If a PR for a given area is 0.71 inches per hour, and a desired application rate is 0.2 inches per hour, the area should be programmed for 16.9 minutes.

0.2 inches per hour x 60 = 16.9 minutes

In addition to this calculation, if the area above had a Distribution Uniformity or DULQ of 64% the run-time multiplier can be used to determine the adjusted area run time.

16.9 minutes x 1.28 = 21.63 minutes

Thus, in the area audited it would require approximately 22 minutes to supply the area of turf 0.2 of an inch of water.

The Irrigation Audit Bottom Line

By auditing the irrigation system a superintendent can find additional savings in water, power, system life; an irrigation audit and a good irrigation system maintenance program always pays for itself.

Select only a Certified Golf Irrigation Auditor (CGIA); they know golf courses and the workings of a complex golf irrigation system. Also select an auditor that has no affiliation with a company that sells irrigation supplies, an auditor with no bias will insure a proper audit takes place without regard to further his or her business.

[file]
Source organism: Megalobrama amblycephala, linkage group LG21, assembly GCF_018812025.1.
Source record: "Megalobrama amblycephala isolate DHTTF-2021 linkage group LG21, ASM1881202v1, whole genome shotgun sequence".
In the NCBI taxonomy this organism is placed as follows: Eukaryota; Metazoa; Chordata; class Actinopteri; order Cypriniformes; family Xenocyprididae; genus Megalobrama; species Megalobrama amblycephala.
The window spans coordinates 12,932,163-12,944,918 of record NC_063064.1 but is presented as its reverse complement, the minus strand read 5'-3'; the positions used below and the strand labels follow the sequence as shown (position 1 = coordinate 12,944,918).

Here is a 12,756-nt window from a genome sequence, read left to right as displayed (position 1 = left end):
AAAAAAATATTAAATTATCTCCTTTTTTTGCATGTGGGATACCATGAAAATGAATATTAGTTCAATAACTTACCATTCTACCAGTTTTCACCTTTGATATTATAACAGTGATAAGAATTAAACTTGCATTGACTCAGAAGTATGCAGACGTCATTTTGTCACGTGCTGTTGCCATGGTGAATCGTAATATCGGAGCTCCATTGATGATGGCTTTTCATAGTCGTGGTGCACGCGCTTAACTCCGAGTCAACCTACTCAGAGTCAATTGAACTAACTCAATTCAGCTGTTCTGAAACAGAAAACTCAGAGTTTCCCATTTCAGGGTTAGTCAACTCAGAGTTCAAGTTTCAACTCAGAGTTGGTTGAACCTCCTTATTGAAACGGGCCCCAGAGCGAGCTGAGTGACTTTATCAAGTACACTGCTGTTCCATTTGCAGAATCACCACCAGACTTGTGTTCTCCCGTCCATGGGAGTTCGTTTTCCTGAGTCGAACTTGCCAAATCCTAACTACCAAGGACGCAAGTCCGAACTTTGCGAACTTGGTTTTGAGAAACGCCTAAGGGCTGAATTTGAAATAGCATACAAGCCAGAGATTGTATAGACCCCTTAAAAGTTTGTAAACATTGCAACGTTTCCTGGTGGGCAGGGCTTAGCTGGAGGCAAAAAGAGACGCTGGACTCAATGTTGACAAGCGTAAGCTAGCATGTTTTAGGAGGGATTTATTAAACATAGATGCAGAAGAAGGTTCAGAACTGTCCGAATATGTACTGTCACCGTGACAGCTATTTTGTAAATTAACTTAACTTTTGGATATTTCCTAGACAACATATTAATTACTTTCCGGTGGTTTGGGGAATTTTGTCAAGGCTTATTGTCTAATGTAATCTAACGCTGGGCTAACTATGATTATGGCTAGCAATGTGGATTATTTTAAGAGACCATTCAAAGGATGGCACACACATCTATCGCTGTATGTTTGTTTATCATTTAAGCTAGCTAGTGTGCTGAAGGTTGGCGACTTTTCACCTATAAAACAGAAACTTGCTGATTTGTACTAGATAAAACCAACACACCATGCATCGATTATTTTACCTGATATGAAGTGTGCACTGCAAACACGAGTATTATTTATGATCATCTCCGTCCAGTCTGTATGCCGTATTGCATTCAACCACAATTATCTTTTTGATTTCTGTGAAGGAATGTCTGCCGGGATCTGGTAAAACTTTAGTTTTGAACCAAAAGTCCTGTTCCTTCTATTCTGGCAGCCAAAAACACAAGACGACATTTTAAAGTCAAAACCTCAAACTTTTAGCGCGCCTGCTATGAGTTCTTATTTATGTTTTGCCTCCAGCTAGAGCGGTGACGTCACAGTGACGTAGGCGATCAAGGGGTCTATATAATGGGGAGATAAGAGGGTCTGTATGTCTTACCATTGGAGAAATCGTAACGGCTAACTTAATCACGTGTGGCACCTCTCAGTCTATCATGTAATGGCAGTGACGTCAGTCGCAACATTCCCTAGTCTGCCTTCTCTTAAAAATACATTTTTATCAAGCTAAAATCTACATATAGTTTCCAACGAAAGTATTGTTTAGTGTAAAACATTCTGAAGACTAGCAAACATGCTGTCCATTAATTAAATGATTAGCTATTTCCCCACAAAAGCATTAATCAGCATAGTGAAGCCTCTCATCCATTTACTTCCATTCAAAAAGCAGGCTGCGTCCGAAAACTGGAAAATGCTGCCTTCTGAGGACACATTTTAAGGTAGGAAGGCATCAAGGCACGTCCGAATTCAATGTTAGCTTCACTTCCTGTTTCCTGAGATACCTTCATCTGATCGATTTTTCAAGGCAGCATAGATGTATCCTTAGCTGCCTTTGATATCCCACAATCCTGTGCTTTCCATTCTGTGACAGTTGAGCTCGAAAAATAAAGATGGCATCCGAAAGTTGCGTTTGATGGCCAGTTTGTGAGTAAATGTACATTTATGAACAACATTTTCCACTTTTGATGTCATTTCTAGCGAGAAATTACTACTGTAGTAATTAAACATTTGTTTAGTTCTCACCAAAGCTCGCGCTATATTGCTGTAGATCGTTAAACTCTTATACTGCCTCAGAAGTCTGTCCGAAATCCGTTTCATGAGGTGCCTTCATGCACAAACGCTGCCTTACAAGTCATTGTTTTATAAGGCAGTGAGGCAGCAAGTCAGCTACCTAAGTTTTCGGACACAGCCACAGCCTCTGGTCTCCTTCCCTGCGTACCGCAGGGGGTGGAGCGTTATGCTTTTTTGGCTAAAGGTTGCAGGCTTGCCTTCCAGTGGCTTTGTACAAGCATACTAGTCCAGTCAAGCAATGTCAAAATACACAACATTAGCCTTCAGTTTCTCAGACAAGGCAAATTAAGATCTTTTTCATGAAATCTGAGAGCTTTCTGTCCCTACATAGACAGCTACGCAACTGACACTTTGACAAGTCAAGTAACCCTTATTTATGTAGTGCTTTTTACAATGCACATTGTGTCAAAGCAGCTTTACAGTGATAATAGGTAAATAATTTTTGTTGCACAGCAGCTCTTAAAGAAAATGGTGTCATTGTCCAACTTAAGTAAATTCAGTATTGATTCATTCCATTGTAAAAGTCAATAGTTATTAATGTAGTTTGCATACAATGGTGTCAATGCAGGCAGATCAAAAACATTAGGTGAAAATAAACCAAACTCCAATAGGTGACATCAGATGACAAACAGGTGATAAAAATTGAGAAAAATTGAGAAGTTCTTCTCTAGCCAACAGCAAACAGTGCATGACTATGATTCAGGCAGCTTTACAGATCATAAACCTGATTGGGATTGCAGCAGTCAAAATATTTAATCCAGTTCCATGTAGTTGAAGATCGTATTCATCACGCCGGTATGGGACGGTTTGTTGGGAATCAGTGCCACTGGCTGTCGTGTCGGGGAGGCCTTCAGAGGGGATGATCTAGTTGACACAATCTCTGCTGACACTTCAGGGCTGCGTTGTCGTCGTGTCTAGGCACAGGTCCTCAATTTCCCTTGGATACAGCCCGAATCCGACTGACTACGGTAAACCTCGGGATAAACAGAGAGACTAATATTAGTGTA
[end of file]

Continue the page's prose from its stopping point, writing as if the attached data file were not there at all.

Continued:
After the audit is performed map out an action plan based on recommendations from the CGIA, and let the local community know that the club is concerned with the areas water resources, concerned enough to keep water consumption to a minimum through careful management of water and additionally, the use of electric power.

The overall efficiency of the irrigation system is dependent on the golf superintendent’s devotion to protecting natural resources. The best operated and maintained irrigation system a superintendent can attain is end to that goal.